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Advanced Blending is the second installment in Deke McClelland's series on making photorealistic compositions in Photoshop. The course explores blending options and shows how to use them to create sophisticated effects and seamless compositions, often without masking. Beginning with the basics of blending layered images, the course sheds light on the formulas behind the Photoshop blend modes and shows how to comp scanned line art, create double-exposure effects, correct skin tones, and work with the luminance sliders.
One of the great uses for the Difference mode is that it allows you to compare seemingly identical images and discover their differences. And here's how that works. We are looking at a photo from Fotolia image library, I absolutely love it because it's a great demonstration of Blend Modes, we have got this photograph in the background, then this falling type in the foreground set to the Screen mode I would imagine, in order to create this bright interaction. The name of the file is Access codes. tiff so I save the image to the tiff file format, I use LZW compression, which is entirely lossless.
So it doesn't change a single pixel inside the image. Meanwhile, next-door, it looks like the same image; we will see that it's not in a moment. It's called Heavily compressed.jpg, and what I did was, I save that same file to the JPEG format, and I applied the lowest quality setting possible, which is 0. And as a result, if you go and zoom in on this image, you can see that we have all kinds of compression artifacts, they show up as these 8x8 pixel squares, and basically all of the pixels are rewritten, based on the color of the top left pixel and that's how JPEG works.
Now let's say we want to get a sense of what exactly has change between these two images. Well, I am going to right click inside this image and choose Duplicate Layer and then send it over to Access codes.tiff and change its name to let's say JPEG version and click OK. And now we'll switch back to the image at hand. To compare the two, I will go ahead and change the Blend Mode from Normal to Difference. Now first it's going to look like the image is gone completely black, so there must not be any differences between the pixels, because identical pixels set to the Difference mode cancel each other out.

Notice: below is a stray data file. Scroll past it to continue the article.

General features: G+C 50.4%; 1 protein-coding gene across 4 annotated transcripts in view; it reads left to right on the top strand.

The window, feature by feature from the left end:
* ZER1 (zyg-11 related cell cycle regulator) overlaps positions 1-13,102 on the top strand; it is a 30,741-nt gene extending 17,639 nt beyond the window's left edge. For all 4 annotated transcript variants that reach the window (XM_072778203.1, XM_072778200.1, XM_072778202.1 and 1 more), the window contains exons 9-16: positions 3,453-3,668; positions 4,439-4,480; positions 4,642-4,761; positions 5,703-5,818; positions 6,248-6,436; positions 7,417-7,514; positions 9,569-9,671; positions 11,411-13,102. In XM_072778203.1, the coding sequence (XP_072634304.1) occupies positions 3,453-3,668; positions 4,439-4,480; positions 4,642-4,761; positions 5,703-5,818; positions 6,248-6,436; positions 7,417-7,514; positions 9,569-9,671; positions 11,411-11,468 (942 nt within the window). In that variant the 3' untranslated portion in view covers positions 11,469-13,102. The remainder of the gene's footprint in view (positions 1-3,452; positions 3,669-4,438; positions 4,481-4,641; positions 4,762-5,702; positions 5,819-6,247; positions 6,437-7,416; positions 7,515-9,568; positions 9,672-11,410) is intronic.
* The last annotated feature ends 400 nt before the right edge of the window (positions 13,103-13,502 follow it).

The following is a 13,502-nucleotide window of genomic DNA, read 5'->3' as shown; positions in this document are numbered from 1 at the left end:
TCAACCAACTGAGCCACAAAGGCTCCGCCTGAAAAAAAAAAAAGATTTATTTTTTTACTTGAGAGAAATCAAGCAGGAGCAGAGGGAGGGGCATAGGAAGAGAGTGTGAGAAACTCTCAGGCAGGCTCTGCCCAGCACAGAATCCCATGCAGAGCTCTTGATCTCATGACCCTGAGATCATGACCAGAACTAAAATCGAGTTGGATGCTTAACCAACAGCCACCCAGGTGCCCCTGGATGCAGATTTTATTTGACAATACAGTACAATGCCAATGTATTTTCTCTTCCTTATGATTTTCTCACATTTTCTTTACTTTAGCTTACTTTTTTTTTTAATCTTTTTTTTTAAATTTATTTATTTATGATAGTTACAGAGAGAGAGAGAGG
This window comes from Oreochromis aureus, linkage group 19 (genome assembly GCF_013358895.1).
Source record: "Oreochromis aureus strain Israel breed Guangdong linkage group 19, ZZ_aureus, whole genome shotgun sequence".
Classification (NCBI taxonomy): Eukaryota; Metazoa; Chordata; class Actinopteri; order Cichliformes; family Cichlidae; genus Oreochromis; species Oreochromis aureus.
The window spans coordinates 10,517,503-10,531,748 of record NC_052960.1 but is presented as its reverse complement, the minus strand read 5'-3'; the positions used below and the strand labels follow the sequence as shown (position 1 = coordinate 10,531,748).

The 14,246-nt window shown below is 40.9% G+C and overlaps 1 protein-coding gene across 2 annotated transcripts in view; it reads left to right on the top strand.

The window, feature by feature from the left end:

However, that's not actually the case. So what I am going to do is press the Escape key to deactivate the Blend mode there. And I'm going to create a Merged version of these two layers by pressing Ctrl+Shift+Alt+E or Command+ Shift+Option+E on the Mac. We will go ahead and create a merged composite on a new layer. I will go ahead and call this new layer Merged as well. Now what you need to do is go up to the Image menu, choose the Adjustments command and choose Levels or you can press Ctrl+L, Command+L on the Mac and look at that histogram, there is some action going on in the very dark regions of this layer.
To make it evident, go ahead and grab that white slider triangle and move it very far over to the left hand side. And I am going to ultimately settle on a white point value of 20. So that we have a fair amount of distinction going on here and then I will click OK. Any pixel at this point that does not appear black has been rewritten, which means that applying a lot of JPEG compression in our case, has rewritten just about every single pixel in the image.
So any time you want to be able to compare two seemingly identical images and figure out if they are truly the same thing, then you can do this exact same tests we did here, using the Difference Blend Mode, going ahead in merging the two layers and then using the Levels command to exaggerate the differences.
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